Verisimilitude is described as the quality of appearing to be true or depicting reality. In storytelling, the audience contributes to the experience by their "willing suspension of disbelief". The more the story resembles reality -- even in small details -- the easier it is for the audience to engage. Realism and plausibility are especially important ingredients in an alternate reality game (ARG).

Storytellers use many tricks to achieve this effect:

  • References to popular culture
  • References to other works of art, music, or literature
  • Naturalistic dialogue (speakers interrupting each other, mumbling, losing their train of thought, etc.)
  • Intentionally flawed craft (jerky camera work or lens flares in computer generated images, etc.)
  • Human foibles and errors

Art with no verisimilitude is criticized as being "stagey", "mannered", "fanciful", "false", "surreal", or just plain "bad".

In some postmodern works of art, the artist intentionally draws attention to the lack of reality. This can lead to an unemotional coldness sometimes known as "Brechtian distanciation" after the German playwright Bertolt Brecht who made a point of reminding his audience that they were watching a play and not reality.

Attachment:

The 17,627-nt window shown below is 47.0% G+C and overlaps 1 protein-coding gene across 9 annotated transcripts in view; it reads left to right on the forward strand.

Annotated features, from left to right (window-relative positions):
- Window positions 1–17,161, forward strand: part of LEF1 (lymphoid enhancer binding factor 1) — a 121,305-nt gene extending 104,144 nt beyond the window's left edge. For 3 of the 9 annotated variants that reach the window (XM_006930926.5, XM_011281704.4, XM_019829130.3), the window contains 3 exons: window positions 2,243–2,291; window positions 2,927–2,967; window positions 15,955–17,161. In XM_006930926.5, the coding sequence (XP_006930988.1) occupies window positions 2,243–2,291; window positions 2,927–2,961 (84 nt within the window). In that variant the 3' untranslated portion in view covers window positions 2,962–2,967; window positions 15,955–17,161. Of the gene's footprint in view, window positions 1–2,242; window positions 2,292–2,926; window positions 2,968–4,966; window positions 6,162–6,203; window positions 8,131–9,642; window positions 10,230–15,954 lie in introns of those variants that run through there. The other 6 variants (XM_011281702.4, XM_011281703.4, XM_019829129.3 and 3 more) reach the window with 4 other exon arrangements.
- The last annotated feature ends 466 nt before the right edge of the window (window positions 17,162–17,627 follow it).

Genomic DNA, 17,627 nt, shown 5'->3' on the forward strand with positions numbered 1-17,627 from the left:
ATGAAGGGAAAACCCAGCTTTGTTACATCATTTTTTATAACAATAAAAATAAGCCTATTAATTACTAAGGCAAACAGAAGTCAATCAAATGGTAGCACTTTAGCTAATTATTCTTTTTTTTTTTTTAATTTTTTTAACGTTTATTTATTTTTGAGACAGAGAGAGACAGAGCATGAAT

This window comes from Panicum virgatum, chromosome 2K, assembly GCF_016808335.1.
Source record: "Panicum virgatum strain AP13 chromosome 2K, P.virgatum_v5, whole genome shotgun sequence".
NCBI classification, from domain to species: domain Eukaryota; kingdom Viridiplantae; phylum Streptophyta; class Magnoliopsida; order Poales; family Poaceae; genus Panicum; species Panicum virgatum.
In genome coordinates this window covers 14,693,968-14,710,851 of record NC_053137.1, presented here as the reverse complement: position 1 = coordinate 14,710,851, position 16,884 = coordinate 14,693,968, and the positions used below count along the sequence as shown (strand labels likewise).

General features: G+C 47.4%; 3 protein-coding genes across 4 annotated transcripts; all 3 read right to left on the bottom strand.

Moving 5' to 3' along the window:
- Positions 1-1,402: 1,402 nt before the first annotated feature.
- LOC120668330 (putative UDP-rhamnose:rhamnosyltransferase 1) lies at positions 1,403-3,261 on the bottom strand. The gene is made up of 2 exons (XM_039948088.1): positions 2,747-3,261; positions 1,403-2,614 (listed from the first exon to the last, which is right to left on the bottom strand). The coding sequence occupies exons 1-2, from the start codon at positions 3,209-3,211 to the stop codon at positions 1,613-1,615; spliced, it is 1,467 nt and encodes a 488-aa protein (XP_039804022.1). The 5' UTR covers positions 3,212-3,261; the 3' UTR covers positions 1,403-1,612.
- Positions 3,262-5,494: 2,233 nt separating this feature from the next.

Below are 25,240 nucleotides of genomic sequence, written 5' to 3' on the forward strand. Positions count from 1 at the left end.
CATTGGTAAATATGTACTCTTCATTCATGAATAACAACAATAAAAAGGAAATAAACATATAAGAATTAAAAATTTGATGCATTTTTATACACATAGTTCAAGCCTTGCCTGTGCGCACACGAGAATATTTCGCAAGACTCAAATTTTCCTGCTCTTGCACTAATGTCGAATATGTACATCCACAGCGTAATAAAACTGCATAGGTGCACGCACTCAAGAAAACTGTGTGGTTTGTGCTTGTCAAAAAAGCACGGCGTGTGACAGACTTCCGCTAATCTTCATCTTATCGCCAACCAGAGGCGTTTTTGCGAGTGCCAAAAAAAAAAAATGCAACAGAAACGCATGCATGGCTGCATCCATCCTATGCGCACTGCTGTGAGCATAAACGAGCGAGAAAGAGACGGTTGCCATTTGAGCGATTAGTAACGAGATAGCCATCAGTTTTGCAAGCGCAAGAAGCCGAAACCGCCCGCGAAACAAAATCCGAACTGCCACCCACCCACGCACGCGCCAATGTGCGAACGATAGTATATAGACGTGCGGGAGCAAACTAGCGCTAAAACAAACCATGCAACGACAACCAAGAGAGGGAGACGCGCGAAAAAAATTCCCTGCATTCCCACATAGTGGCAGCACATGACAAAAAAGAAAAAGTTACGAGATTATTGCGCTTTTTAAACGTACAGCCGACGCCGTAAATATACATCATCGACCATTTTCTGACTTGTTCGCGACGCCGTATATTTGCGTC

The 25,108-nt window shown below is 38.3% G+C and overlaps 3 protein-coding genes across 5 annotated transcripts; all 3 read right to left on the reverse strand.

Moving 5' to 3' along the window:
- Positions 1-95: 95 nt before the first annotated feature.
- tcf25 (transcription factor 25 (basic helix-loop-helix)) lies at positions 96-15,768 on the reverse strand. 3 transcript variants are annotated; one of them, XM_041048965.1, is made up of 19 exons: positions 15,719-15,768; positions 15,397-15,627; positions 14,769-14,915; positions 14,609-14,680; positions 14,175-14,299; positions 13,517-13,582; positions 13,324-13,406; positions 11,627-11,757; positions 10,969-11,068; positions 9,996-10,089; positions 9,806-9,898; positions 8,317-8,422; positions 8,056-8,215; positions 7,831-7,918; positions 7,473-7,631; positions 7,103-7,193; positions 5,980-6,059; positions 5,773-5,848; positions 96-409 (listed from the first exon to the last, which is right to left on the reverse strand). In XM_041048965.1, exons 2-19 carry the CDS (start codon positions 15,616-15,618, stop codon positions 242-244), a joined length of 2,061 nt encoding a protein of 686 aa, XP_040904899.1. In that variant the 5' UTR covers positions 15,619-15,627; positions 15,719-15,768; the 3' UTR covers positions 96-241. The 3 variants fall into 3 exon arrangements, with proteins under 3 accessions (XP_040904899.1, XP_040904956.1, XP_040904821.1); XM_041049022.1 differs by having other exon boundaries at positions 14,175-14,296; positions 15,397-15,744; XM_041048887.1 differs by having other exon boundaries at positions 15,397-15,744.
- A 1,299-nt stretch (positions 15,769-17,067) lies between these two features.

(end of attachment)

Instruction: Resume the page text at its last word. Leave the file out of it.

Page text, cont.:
The standards of verisimilitude constantly change with audience tastes and cultural trends. French audiences in the 1890s watching the first silent film footage of an oncoming train ran screaming from the theaters. Marlon Brando's early film work was considered groundbreaking in its realism to audiences of the time, whereas those same performances are now considered overwrought and theatrical. Quentin Tarantino's dialogue was once thought to be shocking because of both its bluntness and its meandering discussions of life and pop culture.

In Lost[]

An example of verisimilitude is the usage of what is known as a "false document". This attempts to create a sense of authenticity beyond the normal. This intends to fool the audience briefly into thinking that what is being presented is actually a fact.

  • One example of this is The Third Policeman, written by Flann O'Brien. It includes quotes from the works of a fictitious Irish philosopher named de Selby and also has numerous footnotes and references to other fictitious authors writing about de Selby and his books.
  • It can also be argued that the various Hanso Correspondence with real companies such as Hyperion Publishing and DaimlerChrysler also form a "false document", as they increase the level of realism within the game.

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